What I do remember most about Martial Law in the ’70s was that there was always a sense of foreboding, that the shiny good stuff was a thin veneer over something worse — kind of like the art projects we would do in grade school where we would cover an Oslo paper with crayon colors, then cover the whole paper with India ink, then scratch out a drawing, letting the colors come through. I remember the Potemkin villages — the colorful and pretty walls that Imelda would have put up to hide the slums around the airport, so that visiting businessmen would not see them. (The airport itself was quite nice, and you could wave to all those relatives as they walked across the tarmac to climb up the stairs into the planes that would bring them to another country where they could make a life for themselves away from here. They all wanted to get away from here. Most of my mother’s cousins left.)

My clearest memory was of a regular family dinner in the early days, asking “what is Martial Law” and having all the adults suddenly shush me up and whisper that I shouldn’t ask such questions where I could be heard — such talk could only take place upstairs in the bedrooms at night after the family had retired. They were afraid the maids would hear. The maids who were from Leyte. Leyte was where Imelda Marcos was from. They were afraid the maids would report us. All these years later those fears seem ridiculous — those lovely ladies still work for the family after all these decades, but at the time no one knew and everyone was scared and nobody trusted anyone else. There were too many whispered stories of what happened if you were overheard.

We learned to fear people in uniform. Avoid them at all cost. Approach anyone else for help but not a man in a uniform. We would see men caught for breaking curfew or for wearing their hair long pulling up weeds at the landscaped areas along the walls of Camp Crame, and we knew that on the other side of that wall there were much darker things happening. What exactly, we kids did not know, but we knew it was bad — it was like the boogieman under your bed or in the closet at night.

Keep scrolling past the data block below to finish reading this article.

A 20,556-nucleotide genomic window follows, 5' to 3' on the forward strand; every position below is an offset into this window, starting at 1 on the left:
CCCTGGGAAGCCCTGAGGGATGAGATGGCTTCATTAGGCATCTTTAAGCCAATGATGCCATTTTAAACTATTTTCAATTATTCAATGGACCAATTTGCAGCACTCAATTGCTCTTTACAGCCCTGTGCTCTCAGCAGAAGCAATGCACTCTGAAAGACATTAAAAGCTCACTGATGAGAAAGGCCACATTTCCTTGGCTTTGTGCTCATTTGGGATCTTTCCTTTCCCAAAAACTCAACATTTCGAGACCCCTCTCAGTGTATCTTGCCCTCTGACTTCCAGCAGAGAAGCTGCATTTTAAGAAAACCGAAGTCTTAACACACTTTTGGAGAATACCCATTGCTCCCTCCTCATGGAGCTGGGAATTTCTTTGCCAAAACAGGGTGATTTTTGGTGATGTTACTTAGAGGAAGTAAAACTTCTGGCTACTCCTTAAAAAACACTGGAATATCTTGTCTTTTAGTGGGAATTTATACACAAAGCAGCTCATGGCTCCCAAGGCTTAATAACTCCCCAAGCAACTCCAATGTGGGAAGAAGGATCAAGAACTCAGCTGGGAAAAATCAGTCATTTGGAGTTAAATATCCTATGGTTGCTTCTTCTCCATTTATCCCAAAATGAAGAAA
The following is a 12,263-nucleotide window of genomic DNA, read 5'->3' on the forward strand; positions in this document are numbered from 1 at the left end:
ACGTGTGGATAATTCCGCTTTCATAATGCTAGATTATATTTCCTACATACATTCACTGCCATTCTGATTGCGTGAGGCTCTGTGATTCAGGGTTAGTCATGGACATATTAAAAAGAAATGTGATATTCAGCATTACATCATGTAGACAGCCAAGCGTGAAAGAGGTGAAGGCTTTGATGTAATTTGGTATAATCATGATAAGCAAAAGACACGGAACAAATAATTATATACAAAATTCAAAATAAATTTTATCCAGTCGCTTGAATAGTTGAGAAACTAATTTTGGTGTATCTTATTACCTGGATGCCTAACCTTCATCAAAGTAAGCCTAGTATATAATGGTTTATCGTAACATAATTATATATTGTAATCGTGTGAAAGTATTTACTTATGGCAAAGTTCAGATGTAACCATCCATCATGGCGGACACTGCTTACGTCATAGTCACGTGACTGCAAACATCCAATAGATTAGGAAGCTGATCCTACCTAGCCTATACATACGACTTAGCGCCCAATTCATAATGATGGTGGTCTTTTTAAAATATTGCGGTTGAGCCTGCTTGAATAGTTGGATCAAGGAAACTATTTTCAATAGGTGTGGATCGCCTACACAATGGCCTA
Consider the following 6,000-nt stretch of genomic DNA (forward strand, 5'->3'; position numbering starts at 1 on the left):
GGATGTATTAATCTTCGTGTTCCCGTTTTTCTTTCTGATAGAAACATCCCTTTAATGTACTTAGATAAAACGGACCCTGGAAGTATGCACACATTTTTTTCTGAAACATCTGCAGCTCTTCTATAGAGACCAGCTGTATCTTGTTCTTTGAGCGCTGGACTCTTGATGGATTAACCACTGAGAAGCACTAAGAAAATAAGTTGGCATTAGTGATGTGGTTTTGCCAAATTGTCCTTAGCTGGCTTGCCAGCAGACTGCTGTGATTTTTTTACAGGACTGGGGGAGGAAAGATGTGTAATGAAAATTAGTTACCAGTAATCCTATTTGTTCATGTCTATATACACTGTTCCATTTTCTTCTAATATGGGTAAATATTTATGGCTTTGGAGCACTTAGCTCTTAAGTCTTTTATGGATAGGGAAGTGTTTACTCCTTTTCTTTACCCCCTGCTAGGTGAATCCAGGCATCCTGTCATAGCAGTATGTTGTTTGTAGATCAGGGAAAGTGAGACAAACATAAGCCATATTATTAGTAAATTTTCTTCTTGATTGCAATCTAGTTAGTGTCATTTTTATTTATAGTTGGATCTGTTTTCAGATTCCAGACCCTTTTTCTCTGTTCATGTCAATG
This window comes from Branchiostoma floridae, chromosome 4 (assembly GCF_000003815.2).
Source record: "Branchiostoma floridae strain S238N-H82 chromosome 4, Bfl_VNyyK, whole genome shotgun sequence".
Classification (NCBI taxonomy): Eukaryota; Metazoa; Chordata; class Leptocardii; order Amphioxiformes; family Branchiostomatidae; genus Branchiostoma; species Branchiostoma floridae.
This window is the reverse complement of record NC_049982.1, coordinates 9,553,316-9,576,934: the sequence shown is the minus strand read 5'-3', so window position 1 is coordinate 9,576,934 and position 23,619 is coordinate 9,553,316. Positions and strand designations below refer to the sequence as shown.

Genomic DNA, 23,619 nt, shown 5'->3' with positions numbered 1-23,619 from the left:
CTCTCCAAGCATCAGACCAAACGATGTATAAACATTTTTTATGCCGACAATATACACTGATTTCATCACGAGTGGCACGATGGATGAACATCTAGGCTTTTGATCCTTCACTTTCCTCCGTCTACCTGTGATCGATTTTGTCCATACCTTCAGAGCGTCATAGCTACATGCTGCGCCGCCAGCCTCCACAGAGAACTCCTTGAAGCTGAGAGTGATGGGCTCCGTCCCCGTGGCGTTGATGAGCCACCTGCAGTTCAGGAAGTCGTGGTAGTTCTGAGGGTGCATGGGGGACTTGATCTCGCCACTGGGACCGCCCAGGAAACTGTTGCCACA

Every Sunday the family would visit friends in Greenhills, and as we kids played, we would hear more whispers when we went near the grownups — we’d hear names of people we read about in the papers, of land someone was forced to sell. Then my parents would hurry us all into the car and my father would drive like a crazy person to make it home in Pasay City before curfew. If we did not hit any red lights, the trip took 15 minutes.

There were two break-ins that I recall happened during Martial Law, and there were some thefts in our neighborhood. People say there was less crime back then — but I think they should remember that there were way fewer people back then too, so fewer criminals.

I remember the Noise Barrage in 1978 — we piled into the car with my dad and drove around honking the horn and it was exhilarating when we heard so many others making noise too. It felt so good not to whisper, be quiet, be careful, trust no one.

It was the same feeling I had many years later when we heard Marcos and his family had fled.

These days I am starting to get this uncomfortably familiar feeling. These days I find myself again watching what I say. I find myself telling friends to “shush,” to temper what they say on social media. Be careful. You do not know who will read you. You don’t know what will happen next.